Second-generation adhesives, which are two-part polyurethane adhesives, are composed of a polyurethane prepolymer and a polyol, both lower in viscosity than a first-generation system. These adhesives have the advantage of a consistent and rapid cure rate (24 to 48 hours, depending on film type and storage conditions). The limitations of these second-generation adhesives are low initial bond strengths and the presence of moderate to high residual isocyanate monomer. However, many of these second-generation products are used at lower application temperatures, reducing adhesive handling and processing issues. In addition, extraction/migration testing typically is performed on key laminates made with these types of adhesives to detect any possible migratory components of the adhesive. H.B. Fuller has developed sensitive analytical techniques for determining trace levels of any extractable components well into the parts-per-trillion range, and endorses only low or no migratory adhesives.

Third-generation laminating adhesives were developed to address the limitations of their predecessors by having a consistent cure rate, low residual monomer and increased initial bond strengths. Typical adhesives of this genre are based on moderate-viscosity polyurethane polymers that require 50ºC to 70ºC application temperatures. They feature higher-molecular-weight polymers that exhibit cure rates of approximately 48 hours (depending on film type and storage conditions) and low residual isocyanate monomer that virtually eliminates regulatory and safety issues associated with isocyanates. In addition, third-generation solventless adhesives do not cause anti-seal issues, as have some of their predecessors.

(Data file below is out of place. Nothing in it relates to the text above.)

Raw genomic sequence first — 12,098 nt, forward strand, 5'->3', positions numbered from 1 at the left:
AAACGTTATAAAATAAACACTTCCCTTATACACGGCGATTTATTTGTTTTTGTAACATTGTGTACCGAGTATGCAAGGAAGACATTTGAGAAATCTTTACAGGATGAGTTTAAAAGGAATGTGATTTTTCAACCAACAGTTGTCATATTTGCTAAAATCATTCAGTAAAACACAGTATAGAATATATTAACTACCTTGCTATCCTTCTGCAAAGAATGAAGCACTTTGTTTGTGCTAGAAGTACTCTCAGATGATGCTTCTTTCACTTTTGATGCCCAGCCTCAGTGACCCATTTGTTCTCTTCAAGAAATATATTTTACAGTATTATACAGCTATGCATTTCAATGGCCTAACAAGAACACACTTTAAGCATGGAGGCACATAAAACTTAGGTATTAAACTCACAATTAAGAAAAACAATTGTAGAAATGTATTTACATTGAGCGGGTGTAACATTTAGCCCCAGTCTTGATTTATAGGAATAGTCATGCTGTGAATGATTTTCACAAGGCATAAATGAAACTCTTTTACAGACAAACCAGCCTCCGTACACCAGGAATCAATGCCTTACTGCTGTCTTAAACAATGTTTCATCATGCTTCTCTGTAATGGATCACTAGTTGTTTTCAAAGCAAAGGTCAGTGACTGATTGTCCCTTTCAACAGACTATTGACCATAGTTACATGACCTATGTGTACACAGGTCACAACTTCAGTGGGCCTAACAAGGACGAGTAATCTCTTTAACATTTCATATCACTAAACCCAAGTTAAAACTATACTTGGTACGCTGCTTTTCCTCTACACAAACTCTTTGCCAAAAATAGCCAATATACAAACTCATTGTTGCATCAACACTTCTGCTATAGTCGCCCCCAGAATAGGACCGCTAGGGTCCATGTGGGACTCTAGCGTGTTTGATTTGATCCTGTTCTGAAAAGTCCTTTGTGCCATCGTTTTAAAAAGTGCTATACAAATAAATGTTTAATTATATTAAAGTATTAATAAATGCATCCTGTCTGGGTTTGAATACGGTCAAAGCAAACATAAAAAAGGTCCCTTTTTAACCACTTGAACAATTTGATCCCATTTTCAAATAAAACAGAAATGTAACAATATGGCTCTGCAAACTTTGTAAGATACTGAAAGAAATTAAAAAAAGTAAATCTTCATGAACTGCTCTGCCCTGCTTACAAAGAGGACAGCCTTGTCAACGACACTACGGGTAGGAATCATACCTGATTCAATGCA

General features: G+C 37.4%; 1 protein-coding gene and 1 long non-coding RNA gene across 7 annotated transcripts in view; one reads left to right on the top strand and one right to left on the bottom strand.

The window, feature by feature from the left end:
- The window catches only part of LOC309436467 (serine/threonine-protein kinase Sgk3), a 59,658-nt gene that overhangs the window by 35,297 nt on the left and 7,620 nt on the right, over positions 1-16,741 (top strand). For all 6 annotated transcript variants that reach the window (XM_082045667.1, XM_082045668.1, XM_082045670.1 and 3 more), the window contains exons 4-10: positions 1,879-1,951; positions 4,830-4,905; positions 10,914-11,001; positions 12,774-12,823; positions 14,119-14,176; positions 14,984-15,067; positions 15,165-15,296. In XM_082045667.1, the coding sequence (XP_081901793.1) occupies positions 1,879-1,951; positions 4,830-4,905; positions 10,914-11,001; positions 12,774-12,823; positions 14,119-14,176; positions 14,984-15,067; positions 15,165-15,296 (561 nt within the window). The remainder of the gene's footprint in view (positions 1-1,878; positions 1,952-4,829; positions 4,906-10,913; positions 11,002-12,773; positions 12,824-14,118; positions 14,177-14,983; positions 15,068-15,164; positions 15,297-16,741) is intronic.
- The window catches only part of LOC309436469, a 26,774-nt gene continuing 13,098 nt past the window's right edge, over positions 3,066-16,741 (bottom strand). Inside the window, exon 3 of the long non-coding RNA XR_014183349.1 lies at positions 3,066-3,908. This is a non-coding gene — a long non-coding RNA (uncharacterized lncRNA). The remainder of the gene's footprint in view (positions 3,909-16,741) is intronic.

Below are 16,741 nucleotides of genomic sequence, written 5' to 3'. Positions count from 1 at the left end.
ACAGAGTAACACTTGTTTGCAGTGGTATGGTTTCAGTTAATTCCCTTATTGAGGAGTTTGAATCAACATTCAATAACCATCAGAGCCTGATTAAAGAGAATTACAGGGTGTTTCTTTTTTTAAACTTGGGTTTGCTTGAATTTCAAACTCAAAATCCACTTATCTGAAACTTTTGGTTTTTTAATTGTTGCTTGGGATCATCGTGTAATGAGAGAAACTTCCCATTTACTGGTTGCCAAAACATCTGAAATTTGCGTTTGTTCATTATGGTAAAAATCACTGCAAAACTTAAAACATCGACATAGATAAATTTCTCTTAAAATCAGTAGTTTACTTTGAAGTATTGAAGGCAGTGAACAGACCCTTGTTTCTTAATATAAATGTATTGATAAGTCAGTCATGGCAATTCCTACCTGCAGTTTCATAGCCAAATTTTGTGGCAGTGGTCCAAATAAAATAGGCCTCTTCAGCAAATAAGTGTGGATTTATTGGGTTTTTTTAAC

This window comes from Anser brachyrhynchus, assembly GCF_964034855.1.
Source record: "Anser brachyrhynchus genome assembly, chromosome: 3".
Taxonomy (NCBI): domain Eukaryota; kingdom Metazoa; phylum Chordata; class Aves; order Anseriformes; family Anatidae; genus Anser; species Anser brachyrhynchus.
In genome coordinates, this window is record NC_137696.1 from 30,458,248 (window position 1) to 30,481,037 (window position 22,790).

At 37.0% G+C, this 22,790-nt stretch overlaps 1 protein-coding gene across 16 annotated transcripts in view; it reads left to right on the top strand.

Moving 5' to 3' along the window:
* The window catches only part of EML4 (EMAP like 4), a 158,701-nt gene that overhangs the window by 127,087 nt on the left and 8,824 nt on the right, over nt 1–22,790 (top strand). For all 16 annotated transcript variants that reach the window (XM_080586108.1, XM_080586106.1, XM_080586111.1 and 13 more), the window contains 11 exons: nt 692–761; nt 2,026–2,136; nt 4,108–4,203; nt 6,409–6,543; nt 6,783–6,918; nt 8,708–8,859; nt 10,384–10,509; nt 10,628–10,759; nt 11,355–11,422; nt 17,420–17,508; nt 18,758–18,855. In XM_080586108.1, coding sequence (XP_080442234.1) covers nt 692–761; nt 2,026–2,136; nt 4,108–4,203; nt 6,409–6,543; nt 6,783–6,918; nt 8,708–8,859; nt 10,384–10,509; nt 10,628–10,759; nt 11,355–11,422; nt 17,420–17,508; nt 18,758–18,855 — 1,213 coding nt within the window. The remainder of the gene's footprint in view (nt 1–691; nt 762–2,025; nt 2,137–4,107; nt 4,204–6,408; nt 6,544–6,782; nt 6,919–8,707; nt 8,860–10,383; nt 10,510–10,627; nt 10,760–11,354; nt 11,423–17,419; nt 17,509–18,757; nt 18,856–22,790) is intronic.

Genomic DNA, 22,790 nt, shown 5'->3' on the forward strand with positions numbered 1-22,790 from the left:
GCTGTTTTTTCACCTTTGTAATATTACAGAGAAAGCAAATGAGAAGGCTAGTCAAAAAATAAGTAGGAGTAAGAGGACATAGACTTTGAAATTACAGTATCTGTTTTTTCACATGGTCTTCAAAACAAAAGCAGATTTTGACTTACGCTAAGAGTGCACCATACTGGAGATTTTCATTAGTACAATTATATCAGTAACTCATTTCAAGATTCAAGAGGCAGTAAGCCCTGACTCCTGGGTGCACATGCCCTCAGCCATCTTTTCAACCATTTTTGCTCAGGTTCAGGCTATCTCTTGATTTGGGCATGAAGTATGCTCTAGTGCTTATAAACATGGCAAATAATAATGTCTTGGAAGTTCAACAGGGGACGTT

Fourth-generation solventless laminating adhesives offer continued improvement, further lowering the isocyanate-monomer content and viscosity without extending cure times. In addition, prototype two-part, solventless, fifth-generation, UV-curable products currently under development excel in radically reducing cure times while maintaining adhesion and resistance performance properties. The future holds promise for these new-generation adhesives.

Development Of Waterborne Adhesives

Waterborne polyurethane dispersions and acrylic emulsion-based laminating adhesives offer some advantages over their solventborne predecessors in that the monomeric portion of the polymer is completely reacted out prior to use in a converting operation. Typically, urethanes are reserved for higher-performing applications, whereas the acrylics tend to be used on less-stringent end-use structures. Both polyurethane and acrylic waterborne adhesives typically are crosslinked for applications where increased adhesion or resistance properties are required. Crosslinked waterborne polyurethane and acrylic adhesive systems often are used to replace solventborne adhesive systems.

Essential Non-Migratory Adhesives

Beyond offering top-notch performance, suppliers of laminating adhesives must exercise diligence in assuring the products are low to non-migratory in nature, since their end-use application cannot be controlled.